And the best way for you to develop relatable characters or describe characters that youngsters can relate is by finding a creative way to characterize them organically– which aligns with the creativity method behind characterization.  

Characterization Should Include Children 

Children’s books have a distinct target audience. Children benefit from engaging with their peers. This also applies to literature and reading about situations through the eyes of someone their age. Consequently, creating characters that fit this demographic is of utmost importance. 

While this may sound obvious, many children’s books struggle with having too many adults and not enough children. You need children in children’s books for them to work effectively. 

This is not to say that an all-adult cast in a children’s book would be impossible. However, having an all-adult cast in a children’s book would stray away from the target demographic. It is like having an all-children cast in a YA novel. While it is not impossible, it will derail the primary point of the genre.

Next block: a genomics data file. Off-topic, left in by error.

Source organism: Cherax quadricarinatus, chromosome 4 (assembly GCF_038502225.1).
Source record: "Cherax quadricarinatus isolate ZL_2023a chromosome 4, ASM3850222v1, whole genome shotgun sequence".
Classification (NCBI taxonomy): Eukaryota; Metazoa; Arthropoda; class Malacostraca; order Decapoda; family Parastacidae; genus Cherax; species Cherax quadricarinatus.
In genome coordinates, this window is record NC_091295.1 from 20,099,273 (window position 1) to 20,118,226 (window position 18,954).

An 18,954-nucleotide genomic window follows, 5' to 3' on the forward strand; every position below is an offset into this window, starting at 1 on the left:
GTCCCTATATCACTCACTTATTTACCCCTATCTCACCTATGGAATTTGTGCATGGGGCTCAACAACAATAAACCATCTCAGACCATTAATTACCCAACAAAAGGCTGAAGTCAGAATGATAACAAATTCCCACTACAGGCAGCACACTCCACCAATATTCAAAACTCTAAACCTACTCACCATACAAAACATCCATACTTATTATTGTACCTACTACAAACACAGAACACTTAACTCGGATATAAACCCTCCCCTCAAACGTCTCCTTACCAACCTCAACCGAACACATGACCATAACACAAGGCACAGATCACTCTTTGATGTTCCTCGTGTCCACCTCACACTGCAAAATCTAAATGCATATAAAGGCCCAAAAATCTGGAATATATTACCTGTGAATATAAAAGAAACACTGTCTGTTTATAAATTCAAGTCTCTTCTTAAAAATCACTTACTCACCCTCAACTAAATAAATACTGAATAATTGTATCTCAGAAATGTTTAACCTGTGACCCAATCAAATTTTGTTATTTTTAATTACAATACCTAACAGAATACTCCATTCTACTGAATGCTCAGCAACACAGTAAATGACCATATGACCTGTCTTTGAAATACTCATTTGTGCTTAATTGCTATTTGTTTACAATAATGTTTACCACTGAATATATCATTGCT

In this case, explore more children’s characters as a way to drive your children-specific characterization. Having a set age for your characters ensures you don’t have to add another issue to your characterization checklist.

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Conclusion on Characterization for Children’s Authors

Characterization is one of the most difficult tasks for you when constructing a story. 

Having an understanding of the methods that help ease characterization for children’s authors will allow for simpler characterization. Creative characterization, relatable characterization, and children-specific characterization can result in constructing a unique and relatable character that many children can find interest in. 

Your characters are the most important factor in your story, regardless of its genre. And these methods force you to pay attention to children’s book characters, not just objectively but truly questioning their nuance and depth. 

What methods do you use for children’s book characterization? Were the methods to improve characterization for children’s authors beneficial in any manner? Let us know in the comments below.